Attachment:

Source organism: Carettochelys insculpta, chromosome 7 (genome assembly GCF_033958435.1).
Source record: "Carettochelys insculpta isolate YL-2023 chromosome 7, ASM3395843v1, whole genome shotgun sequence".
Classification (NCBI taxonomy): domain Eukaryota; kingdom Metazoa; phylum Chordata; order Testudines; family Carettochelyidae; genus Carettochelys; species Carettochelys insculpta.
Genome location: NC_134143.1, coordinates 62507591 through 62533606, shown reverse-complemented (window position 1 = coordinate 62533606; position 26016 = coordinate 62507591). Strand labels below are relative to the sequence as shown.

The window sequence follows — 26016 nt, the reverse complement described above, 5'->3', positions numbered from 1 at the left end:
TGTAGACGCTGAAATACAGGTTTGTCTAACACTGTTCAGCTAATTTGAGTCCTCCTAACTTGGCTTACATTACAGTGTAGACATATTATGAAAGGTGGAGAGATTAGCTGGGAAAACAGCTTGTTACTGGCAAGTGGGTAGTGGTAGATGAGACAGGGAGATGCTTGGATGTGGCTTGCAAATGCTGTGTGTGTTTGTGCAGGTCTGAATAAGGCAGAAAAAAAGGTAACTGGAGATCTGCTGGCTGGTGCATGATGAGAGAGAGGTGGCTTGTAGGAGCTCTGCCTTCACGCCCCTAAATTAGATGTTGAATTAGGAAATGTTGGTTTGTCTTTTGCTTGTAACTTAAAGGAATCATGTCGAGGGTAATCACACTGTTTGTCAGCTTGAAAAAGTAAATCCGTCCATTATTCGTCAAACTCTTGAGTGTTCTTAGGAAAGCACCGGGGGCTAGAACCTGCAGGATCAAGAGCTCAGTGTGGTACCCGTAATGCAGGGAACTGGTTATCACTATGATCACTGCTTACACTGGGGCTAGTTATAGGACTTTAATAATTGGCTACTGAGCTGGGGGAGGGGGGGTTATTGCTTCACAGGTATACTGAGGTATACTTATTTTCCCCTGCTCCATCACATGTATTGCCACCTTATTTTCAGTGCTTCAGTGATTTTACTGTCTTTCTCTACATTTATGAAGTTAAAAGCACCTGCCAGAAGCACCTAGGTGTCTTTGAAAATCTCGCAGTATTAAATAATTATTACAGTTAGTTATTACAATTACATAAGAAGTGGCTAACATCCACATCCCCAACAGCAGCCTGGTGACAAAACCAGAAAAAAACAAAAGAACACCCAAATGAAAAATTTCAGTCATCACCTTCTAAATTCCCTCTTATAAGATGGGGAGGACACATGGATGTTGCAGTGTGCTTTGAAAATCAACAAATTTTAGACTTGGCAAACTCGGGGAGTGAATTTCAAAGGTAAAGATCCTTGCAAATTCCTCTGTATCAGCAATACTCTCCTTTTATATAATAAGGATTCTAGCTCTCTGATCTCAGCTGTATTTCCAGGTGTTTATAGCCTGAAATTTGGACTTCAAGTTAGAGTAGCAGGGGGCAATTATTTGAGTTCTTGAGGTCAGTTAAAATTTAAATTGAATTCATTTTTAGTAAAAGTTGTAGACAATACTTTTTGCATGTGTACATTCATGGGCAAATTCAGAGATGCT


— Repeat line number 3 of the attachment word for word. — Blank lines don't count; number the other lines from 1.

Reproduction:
Classification (NCBI taxonomy): domain Eukaryota; kingdom Metazoa; phylum Chordata; order Testudines; family Carettochelyidae; genus Carettochelys; species Carettochelys insculpta.